It’s a common belief that our Puritan forefathers were an austere and prudish population, though in fact, many of them began their day with a frothy mug of flip or a large tankard of ale.
Boston history writer and journalist Stephanie Schorow dispels this and other misconceptions about Boston’s long and storied relationship with alcohol and barrooms in her new book Drinking Boston: A History of the City and Its Spirits, which she will discuss at Boyden Library in Foxboro on Tuesday, March 25th at 7:30 p.m. The event is free and open to the public and is being hosted by the Foxboro Historical Society.
Drinking Boston introduces readers to the cast of characters who championed or vilified drinking and the places where they imbibed – legally and otherwise. And her book is representative of Boston’s intoxicating and complex story: its spirit of invention, its hardscrabble politics, its mythology, and the city’s never-ending battle between persona freedom and civic reform – all told through the lens of the bottom of a cocktail glass. Bringing us to present day, this literary pub-crawl visits some of Boston’s most beloved and enduring neighborhood barrooms, ending with an examination of Boston’s very own recipe for the current cocktail renaissance sweeping the nation. Join Schorow at the Boyden Library to learn more.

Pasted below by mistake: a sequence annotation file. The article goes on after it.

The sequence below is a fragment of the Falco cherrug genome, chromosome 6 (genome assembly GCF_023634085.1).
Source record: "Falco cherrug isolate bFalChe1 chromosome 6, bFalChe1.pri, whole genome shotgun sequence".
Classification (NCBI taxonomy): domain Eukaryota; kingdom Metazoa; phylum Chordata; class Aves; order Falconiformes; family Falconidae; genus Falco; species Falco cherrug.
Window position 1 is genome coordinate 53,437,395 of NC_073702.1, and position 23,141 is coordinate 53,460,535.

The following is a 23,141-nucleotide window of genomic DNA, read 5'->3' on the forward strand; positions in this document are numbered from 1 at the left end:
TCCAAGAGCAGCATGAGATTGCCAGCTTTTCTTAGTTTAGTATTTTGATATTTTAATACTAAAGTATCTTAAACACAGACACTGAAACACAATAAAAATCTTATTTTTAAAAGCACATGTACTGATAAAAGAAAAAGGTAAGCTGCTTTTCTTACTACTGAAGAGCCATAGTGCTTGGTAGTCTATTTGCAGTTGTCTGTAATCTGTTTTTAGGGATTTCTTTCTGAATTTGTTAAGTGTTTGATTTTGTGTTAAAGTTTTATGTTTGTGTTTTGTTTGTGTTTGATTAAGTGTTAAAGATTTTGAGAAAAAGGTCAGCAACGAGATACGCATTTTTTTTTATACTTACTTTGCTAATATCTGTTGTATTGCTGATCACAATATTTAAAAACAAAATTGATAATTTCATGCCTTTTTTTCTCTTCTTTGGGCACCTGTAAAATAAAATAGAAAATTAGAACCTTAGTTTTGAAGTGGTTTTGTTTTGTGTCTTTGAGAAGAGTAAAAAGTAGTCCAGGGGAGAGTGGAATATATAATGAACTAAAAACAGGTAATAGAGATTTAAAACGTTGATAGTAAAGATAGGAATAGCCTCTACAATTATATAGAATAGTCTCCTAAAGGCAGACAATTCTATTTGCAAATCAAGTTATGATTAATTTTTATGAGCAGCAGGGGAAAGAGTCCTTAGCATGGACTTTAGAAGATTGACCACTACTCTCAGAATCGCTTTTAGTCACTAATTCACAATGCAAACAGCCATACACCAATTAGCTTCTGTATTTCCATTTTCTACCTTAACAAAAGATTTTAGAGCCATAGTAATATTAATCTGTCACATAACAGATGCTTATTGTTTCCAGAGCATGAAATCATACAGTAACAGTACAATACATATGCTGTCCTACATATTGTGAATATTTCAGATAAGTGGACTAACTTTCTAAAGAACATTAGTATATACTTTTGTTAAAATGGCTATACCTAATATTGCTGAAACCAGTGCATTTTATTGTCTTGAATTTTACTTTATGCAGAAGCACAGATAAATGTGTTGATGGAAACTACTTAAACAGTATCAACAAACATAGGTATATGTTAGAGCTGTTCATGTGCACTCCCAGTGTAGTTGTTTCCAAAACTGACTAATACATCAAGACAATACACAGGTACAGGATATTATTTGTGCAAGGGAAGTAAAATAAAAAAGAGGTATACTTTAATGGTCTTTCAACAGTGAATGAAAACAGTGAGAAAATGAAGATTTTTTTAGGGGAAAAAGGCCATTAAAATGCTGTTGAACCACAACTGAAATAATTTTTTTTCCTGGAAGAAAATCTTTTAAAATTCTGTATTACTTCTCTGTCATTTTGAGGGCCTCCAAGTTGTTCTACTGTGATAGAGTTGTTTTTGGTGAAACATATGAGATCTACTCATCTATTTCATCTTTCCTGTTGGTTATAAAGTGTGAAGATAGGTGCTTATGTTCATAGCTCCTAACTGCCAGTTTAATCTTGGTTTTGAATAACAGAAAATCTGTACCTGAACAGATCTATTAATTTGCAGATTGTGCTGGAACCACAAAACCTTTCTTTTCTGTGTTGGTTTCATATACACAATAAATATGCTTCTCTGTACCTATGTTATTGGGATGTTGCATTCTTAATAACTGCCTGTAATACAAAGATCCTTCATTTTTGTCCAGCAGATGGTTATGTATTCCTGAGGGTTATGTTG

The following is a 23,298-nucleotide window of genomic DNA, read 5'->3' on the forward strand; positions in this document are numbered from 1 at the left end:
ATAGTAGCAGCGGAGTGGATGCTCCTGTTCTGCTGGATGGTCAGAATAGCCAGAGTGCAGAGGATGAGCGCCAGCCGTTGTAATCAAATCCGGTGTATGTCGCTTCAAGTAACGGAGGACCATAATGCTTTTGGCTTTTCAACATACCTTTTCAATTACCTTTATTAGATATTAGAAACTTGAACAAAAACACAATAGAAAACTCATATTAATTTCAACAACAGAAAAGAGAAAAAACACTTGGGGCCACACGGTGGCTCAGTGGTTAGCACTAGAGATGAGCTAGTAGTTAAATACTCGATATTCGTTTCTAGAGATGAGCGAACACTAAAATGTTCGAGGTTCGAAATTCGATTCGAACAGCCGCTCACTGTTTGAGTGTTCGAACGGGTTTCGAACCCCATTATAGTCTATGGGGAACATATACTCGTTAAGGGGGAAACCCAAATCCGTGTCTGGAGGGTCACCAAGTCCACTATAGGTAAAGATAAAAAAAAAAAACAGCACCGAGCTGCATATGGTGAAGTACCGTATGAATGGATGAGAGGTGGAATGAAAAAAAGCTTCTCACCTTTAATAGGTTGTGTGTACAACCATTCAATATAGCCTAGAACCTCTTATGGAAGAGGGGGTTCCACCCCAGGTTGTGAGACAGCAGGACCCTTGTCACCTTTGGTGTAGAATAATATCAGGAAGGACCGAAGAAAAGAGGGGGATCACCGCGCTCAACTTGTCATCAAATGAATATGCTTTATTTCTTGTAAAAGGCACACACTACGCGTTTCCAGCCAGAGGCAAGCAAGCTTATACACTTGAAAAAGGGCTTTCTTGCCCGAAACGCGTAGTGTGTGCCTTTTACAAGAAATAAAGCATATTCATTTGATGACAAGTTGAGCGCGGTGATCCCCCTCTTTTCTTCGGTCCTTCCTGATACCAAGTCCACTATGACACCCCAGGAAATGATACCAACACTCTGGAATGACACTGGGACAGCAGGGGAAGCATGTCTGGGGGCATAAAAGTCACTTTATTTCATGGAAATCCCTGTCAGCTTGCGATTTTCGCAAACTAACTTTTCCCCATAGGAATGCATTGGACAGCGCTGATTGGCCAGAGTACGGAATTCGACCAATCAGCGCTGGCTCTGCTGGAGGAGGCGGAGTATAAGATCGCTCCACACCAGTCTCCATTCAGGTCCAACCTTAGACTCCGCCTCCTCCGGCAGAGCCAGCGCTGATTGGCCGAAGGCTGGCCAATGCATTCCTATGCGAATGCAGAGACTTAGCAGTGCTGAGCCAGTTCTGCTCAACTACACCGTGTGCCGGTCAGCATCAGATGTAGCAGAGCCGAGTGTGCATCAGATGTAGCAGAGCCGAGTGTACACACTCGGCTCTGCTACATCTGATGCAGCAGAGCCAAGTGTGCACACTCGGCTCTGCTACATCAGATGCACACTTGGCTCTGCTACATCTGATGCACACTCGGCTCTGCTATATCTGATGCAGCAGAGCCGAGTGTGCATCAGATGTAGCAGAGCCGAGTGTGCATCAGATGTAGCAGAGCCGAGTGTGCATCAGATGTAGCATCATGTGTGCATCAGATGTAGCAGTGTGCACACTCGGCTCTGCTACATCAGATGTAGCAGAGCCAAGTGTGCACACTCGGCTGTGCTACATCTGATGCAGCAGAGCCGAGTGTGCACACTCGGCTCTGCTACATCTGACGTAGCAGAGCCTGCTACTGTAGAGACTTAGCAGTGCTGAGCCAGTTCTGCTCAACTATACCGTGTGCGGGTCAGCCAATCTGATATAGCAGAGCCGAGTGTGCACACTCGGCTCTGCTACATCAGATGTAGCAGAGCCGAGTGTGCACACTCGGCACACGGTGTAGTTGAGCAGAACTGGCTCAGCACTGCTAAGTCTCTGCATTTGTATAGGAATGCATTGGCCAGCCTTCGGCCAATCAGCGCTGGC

Schorow is the author of six books on Boston history, including Boston on Fire: A History of Fires and Firefighting in Boston, The Cocoanut Grove Fire, The Crime of the Century: How the Brinks Robbers Stole Millions and the Hearts of Boston, among others. A seasoned reporter, she has worked for the Boston Herald and the Associated Press.